The importance of risk analysis
As mentioned in Chapter 1, in terms of risk, too many feasibility studies and appraisals of megaprojects assume projects to exist in a predictable Newtonian world of cause and effect where things go according to plan. In reality, the world of megaproject planning and implementation is a highly stochastic one where things happen only with a certain probabil- ity and rarely turn out as originally intended. The failure to reﬂect the probabilistic nature of project planning, implementation and operation is a central cause of the poor track record for megaproject performance documented above.1
It is fairly common in feasibility studies and appraisals of major trans- port and other infrastructure projects to make a mechanical sensitivity analysis examining the effect on project viability of hypothetical changes
in, for instance, construction costs, interest rates and revenues.2 The typical range for such sensitivity analysis is from +10 per cent to +20 per cent. It is, on the other hand, unfortunately rare that risk analysis is
made by identifying alternative future states of costs, revenues and effects and a probability distribution estimated for the likelihood that these states would actually occur. This information is required in order to estimate the expected values of costs, revenues and effects, or, in other words, the most likely development, including the associated variances. Approaching risk analysis in this way is essential in order to curb what has been called ‘appraisal optimism’ and to give decision makers a more realistic view of the likely outcome of projects, instead of the incomplete and misleading view on which decisions are often based today.3 Risk analysis is also the basis for risk management, that is the identiﬁcation of strategies to reduce risks, including how to allocate them to the parties involved and which risks to transfer to professional risk management institutions, namely in- surance companies. In this chapter we describe how risk was treated in the Channel, Great Belt, Øresund and other projects. In addition,
review the implications of risk for costs and ﬁnancing. Finally, we spell out the lessons to be learnt regarding risk.4
Channel tunnel, Great Belt, Øresund and other projects
When Eurotunnel went public as a company in 1987, investors were told that the project was relatively straightforward. Regarding risk, the prospectus read:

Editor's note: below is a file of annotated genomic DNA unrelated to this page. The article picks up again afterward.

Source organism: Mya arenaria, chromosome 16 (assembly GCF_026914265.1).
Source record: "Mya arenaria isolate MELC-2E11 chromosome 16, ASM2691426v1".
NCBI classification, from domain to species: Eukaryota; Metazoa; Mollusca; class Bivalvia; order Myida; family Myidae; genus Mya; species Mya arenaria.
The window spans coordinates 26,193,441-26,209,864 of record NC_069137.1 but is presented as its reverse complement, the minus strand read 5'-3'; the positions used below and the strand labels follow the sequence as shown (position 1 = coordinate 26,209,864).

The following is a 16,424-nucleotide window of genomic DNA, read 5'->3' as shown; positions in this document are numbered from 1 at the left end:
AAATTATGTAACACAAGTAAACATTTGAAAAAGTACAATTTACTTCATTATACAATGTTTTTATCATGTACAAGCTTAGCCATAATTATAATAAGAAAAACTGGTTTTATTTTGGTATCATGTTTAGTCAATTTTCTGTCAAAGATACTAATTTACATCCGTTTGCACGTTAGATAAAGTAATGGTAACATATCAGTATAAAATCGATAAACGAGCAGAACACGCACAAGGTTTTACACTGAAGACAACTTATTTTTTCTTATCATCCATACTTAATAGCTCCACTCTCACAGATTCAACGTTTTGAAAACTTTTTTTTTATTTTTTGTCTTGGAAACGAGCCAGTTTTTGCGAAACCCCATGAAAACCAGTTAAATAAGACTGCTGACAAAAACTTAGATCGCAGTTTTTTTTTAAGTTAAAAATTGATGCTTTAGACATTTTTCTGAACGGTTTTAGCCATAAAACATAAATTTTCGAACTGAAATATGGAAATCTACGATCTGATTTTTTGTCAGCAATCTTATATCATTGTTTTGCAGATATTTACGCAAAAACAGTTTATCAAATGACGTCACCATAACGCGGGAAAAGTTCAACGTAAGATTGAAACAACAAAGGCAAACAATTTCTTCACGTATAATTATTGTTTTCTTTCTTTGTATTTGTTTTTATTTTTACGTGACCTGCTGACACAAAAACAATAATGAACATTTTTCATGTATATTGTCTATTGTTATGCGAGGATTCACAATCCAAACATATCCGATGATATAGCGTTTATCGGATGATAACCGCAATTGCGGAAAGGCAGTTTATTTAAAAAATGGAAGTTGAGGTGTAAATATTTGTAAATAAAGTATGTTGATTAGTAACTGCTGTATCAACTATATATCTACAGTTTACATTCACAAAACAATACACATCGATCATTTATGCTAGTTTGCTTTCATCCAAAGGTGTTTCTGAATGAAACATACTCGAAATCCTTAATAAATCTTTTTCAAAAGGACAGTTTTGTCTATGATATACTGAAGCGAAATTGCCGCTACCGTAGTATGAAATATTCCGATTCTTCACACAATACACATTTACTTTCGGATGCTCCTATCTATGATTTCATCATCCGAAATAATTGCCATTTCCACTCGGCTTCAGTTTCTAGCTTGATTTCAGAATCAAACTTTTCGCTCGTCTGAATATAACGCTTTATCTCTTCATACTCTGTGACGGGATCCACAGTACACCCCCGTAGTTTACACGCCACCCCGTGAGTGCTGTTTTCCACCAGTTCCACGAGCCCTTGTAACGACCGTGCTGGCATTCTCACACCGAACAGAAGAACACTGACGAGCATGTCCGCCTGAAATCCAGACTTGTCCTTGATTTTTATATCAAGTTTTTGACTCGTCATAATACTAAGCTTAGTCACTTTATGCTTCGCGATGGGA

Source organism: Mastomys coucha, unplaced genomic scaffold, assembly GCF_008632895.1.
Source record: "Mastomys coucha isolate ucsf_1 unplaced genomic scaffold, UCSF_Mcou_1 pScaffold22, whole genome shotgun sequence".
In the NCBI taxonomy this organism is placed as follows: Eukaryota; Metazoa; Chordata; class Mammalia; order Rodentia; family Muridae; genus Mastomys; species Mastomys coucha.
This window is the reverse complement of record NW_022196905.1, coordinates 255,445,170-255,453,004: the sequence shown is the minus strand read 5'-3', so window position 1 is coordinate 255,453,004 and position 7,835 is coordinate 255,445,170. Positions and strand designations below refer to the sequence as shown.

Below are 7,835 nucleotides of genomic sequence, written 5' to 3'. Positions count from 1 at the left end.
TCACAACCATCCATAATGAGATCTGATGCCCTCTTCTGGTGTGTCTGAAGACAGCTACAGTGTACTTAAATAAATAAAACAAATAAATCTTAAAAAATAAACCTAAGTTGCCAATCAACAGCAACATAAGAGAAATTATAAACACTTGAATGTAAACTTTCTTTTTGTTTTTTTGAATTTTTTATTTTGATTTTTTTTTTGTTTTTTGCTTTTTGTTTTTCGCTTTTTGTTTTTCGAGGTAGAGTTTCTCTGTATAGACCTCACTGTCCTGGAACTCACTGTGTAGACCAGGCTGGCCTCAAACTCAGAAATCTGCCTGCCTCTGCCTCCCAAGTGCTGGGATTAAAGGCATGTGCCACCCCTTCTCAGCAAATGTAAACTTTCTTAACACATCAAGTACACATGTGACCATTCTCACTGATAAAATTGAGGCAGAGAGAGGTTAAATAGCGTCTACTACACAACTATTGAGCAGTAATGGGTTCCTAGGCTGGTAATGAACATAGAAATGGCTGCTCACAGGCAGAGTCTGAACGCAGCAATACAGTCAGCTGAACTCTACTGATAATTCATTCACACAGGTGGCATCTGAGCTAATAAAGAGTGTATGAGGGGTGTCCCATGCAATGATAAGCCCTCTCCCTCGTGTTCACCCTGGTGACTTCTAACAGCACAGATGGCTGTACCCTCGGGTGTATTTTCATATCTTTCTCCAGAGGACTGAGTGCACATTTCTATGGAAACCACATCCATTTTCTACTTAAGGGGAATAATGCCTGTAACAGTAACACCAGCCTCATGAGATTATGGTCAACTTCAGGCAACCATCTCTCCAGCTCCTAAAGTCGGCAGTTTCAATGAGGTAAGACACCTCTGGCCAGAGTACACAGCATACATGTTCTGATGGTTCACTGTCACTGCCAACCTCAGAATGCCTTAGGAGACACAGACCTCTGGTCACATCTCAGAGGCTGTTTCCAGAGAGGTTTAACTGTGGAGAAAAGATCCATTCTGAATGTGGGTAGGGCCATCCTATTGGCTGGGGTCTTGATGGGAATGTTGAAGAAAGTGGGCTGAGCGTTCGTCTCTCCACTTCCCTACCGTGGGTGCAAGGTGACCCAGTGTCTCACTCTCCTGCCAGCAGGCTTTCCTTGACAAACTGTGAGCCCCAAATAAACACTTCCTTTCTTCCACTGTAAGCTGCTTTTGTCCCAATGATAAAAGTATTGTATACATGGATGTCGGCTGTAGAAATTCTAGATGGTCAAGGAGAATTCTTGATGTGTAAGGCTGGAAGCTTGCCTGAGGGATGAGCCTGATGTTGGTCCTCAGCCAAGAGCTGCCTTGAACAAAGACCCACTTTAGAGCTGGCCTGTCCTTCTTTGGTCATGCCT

Whilst the undertaking of a tunnelling project of this nature necessarily involves certain construction risks, the techniques to be used are well proven… The Directors, having consulted the Maˆitre d’Oeuvre, believe that 10%… would be a reasonable allowance for the possible impact of unforeseen circumstances on construction costs.5
Two hundred banks communicated the ﬁgures for cost and risk to in- vestors, including a large number of small investors. As has been observed elsewhere, anyone persuaded in this way to buy shares in Eurotunnel in the belief that the cost estimate was the mean of possible outcomes was, in effect, misled.6 The cost estimate of the prospectus turned out to be a best possible outcome based on the unlikely assumption that everything would go according to plan with no delays, no changes in performance speciﬁcations, no management problems, no problems with contractual arrangements or new technologies or geology, no major conﬂicts, no po- litical promises not kept, and so on. The assumptions were, in other words, those of an ideal world. The real risks for the Chunnel venture were several times higher than those communicated to potential investors, as evidenced by the fact that the real costs of the project were higher by a factor of two compared with forecasts.
Similarly, before ratifying the Great Belt project, the members of the Danish Parliament were informed by the Minister of Transport regarding risk that:
I do not consider the uncertainty of the overall construction cost estimate for a ﬁxed link across Great Belt to be larger than for other large bridge or tunnel projects carried out in this country.7
However, the cost of even the largest bridge and tunnel projects carried out in Denmark before the Great Belt link was less than a tenth of the original Great Belt budget, and none of these projects included a bored tunnel.8 So for reasons of size and innovation alone, the risks associated with the Great Belt link were more important than for any other trans- port infrastructure project in modern Danish history. In addition, the geological and technological risks – and hence the risks associated with